CAIRO, — Hundreds of protesters pelted the security headquarters in the city of Suez with rocks on Wednesday, angered by a court's decision to uphold the release of seven policemen facing trials for allegedly killing protesters during Egypt's uprising.
Riots and protests have been escalating recently over what many see as the reluctance of the military rulers to prosecute police and former regime officials for the killing of nearly 900 protesters during the uprising earlier this year.
Ahmed el-Ganadi, the father of a protester killed in Suez during the revolt, said hundreds of residents marched toward the government building housing the courts and security headquarters to protest the court decision.
"The courts are corrupt. They are complicit in denying us justice," el-Ganadi said. "We will no longer wait for a court decision to get our retribution."
Suez, at the southern tip of the strategic Suez Canal, was the scene of some of the most dramatic confrontations between police and protesters during the 18-day uprising that ousted President Hosni Mubarak in February.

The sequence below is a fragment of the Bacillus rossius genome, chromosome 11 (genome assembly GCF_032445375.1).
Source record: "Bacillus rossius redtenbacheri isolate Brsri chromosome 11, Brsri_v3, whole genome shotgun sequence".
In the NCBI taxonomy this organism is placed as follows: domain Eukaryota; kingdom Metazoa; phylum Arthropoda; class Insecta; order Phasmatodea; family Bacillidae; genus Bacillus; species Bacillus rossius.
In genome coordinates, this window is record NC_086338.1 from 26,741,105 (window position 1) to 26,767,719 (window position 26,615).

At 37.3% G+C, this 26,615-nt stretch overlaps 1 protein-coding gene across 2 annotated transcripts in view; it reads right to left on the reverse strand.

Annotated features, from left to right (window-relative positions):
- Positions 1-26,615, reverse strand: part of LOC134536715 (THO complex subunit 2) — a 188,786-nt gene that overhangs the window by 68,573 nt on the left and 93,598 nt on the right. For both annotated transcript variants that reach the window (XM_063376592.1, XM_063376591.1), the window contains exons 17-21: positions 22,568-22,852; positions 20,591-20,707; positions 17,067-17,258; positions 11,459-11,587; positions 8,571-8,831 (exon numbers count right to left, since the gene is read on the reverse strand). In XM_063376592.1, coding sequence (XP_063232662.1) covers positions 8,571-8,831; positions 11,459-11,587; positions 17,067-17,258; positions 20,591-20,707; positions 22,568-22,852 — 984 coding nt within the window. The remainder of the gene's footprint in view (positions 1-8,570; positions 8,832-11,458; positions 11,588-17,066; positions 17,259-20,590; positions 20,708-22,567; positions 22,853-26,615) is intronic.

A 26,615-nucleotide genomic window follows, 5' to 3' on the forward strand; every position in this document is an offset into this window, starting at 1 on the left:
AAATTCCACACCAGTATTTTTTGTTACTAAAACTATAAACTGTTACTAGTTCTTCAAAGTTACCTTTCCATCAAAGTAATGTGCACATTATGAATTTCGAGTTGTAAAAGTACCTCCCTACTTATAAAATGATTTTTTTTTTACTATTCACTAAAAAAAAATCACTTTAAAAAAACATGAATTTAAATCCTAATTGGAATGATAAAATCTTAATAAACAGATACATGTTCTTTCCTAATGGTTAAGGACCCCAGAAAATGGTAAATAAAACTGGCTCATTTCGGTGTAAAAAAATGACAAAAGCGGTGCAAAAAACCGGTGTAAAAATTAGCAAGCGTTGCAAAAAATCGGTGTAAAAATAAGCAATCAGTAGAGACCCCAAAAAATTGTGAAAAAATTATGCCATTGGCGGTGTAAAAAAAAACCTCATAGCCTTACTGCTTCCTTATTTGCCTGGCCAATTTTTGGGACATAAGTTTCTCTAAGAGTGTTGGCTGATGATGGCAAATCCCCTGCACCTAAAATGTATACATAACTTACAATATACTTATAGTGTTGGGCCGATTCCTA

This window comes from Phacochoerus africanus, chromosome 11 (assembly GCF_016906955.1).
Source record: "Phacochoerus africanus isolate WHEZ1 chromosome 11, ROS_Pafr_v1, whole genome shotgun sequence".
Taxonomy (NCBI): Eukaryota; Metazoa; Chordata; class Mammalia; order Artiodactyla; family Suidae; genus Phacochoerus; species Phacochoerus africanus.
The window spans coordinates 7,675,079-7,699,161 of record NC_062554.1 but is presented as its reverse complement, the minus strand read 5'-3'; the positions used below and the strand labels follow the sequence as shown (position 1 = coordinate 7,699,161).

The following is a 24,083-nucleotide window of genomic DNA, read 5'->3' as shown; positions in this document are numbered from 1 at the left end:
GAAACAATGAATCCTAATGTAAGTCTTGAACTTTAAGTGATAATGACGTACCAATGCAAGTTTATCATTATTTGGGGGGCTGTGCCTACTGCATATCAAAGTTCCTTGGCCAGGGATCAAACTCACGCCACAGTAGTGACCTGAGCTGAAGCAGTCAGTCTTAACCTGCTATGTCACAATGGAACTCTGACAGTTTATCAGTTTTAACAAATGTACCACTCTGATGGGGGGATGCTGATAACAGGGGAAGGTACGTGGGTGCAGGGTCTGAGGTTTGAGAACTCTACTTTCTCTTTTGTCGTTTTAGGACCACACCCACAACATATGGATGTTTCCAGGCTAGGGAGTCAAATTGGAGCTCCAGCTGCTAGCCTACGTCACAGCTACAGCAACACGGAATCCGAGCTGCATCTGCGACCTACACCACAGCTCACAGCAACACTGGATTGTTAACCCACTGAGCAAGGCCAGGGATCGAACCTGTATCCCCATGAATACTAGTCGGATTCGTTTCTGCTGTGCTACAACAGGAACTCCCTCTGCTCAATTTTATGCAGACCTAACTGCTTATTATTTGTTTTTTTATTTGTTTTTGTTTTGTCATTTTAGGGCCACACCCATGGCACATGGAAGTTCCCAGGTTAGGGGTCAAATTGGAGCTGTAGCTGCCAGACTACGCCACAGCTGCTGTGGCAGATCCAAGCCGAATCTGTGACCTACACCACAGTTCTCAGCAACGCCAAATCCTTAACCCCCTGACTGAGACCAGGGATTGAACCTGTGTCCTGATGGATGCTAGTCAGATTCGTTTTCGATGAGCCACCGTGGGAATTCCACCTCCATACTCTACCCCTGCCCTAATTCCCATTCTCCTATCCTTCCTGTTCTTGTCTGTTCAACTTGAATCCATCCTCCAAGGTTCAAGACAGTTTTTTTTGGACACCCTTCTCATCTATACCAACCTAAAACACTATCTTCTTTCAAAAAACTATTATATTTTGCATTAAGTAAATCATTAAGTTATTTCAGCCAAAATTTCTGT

The court in Suez rejected an appeal of the decision in a Cairo court on Monday to release on bail seven policemen facing trial for the killings of 17 protesters in Suez.
The angry relatives stormed the Cairo courtroom after the initial ruling on Monday, while others blocked a major highway linking Cairo to Suez for hours. Hundreds in Suez have been holding a sit-in since Monday at one of the city's main squares.
Lawyers said the courts have consistently denied a request to add more policemen to the case.
"A sit-in until we get retribution," read one of the signs raised by the protesters at the sit-in.
There are already calls for large protests in Egypt this week demanding fair trials and retribution, as well as measures to purge former regime officials from political and economic life.
Only one policeman has been convicted in more than a dozen court cases over the deaths of at least 846 people killed in the government crackdown on protesters. He was tried in absentia.